Update: Death toll now at least 173, rights group says
Human Rights Watch said Sunday that the countrywide death toll in Libya had reached 173.
Local residents told Al Jazeera that 200 people had died in Benghazi alone.
Original report continues below…
TRIPOLI (AFP) – The death toll has topped 100 from an iron-fisted crackdown on protests in east Libya, Human Rights Watch said, as demonstrators on Sunday again braved the streets of the restive city of Benghazi.
Speaking to Al-Jazeera television on a patchy telephone line, a Benghazi resident warned that the flashpoint city was turning into a scene of “out of sight massacres”.
“It feels like an open warzone between protesters and security forces,” said Fathi Terbeel, a protest organiser in Benghazi. “Our numbers show that more than 200 people have been killed … God have mercy on them.”
Another witness, identified only as Omar, told the Arab satellite that hundreds of angry protesters were gathered in front of Benghazi’s court house after gunfire rang out downtown.
In what Britain has slammed as a “horrifying crackdown”, the death toll from protests against Libyan leader Moamer Kadhafi’s regime since Tuesday has risen to more than 100, according to Human Rights Watch (HRW).
“Our researcher in Libya has confirmed at least 104 deaths,” HRW’s Tom Porteous told AFP from London, with the overall toll based on reports from witnesses and medics.
“We are very concerned that under the communications blackout that has fallen on Libya since yesterday that a human rights catastrophe is unfolding,” said Porteous, director of its London office.
The bloodshed peaked in Libya’s second city of Benghazi on Saturday when mourners heading to the funerals of people killed by security forces targeted a military barracks on the route to the cemetery, witnesses said.
They threw firebombs at the barracks and troops responded with live rounds in which “at least 12 people were killed and many more injured,” said Ramadan Briki, chief editor of the Libyan newspaper Quryna, citing security sources.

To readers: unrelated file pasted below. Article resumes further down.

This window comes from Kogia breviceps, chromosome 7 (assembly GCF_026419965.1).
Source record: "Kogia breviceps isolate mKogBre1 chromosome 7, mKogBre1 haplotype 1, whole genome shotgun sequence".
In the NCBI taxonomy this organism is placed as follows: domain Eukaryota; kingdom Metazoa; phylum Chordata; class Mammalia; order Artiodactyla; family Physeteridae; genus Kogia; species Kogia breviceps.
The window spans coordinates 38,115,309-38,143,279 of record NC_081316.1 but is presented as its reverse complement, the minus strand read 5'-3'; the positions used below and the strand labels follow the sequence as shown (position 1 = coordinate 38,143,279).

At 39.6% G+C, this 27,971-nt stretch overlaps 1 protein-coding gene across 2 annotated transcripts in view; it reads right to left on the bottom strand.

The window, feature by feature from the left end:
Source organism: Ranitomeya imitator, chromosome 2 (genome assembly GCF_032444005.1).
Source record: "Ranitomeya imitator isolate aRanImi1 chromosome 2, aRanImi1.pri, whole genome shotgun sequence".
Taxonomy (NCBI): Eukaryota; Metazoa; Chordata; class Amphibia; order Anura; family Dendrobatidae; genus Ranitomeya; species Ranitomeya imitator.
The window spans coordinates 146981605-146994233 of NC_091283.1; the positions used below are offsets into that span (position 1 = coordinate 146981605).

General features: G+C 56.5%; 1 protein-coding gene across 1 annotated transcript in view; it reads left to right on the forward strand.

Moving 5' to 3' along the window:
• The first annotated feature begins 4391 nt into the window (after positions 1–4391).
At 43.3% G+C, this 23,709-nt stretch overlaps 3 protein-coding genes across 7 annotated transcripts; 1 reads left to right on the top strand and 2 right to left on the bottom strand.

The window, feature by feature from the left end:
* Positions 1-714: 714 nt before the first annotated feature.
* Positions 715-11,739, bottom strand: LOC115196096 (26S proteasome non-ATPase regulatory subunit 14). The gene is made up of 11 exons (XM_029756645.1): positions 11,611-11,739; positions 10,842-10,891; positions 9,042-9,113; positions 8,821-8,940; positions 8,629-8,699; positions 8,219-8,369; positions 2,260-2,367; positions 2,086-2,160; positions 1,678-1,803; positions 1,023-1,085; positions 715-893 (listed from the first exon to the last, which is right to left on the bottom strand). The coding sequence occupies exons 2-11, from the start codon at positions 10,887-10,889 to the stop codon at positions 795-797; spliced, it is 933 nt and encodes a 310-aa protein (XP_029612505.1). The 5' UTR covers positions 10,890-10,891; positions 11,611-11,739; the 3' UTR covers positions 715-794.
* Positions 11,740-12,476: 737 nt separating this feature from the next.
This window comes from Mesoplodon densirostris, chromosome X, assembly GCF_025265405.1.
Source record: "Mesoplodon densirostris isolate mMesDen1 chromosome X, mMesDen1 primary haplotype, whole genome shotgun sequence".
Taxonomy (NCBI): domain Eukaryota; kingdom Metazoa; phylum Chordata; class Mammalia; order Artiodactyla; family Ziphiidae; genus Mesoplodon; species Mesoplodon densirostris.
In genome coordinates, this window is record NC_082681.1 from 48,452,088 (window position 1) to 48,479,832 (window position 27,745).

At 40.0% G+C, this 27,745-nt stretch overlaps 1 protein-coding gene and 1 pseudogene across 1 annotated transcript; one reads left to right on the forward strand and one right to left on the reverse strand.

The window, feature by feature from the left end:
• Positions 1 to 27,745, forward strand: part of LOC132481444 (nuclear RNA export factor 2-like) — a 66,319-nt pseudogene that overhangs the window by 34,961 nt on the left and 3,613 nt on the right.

Before the latest round of bloodshed in Benghazi flared on Saturday, the New York-based HRW said security forces had already killed more than 80 anti-regime protesters in eastern Libya.
“Security forces are firing on Libyan citizens and killing scores simply because they’re demanding change and accountability,” it said.
After regime opponents used Facebook to mobilise the initial protests, the social networking website has since been blocked and Internet connections unreliable, according to Tripoli and Benghazi residents.
HRW said thousands poured into the streets of Benghazi and other eastern cities on Friday, a day after clashes in which 49 people were killed including in the city of Al-Baida where two policemen were reportedly lynched.
Libya’s attorney general, Abdelrahman al-Abbar, ordered on Saturday an inquiry into the violence in the east, an official in Tripoli told AFP.
Kadhafi, 68, is the longest-serving leader in the Arab world. His oil-producing North African state was long a Western pariah, but relations had improved markedly in recent years.
US President Barack Obama has condemned the use of violence against peaceful protesters in Libya, Bahrain and Yemen, while Britain France and the European Union have urged Libyan authorities to exercise restraint.
British Foreign Secretary William Hague urged Libyan authorities to rein in the security forces, and Washington had cautioned American citizens to steer clear of the restive east of Libya.
Meanwhile, Libyan authorities announced the arrest of dozens of non-Libyan Arabs across the country for allegedly stoking the protests.
Those detained were members of a “foreign network (and were) trained to damage Libya’s stability, the safety of its citizens and national unit,” the state news agency Jana said.
Kadhafi himself has made no public comment about the unprecedented challenge to his four-decade rule, part of a regional wave of popular uprisings that have already toppled the regimes of Libya’s neighbours Tunisia and Egypt.
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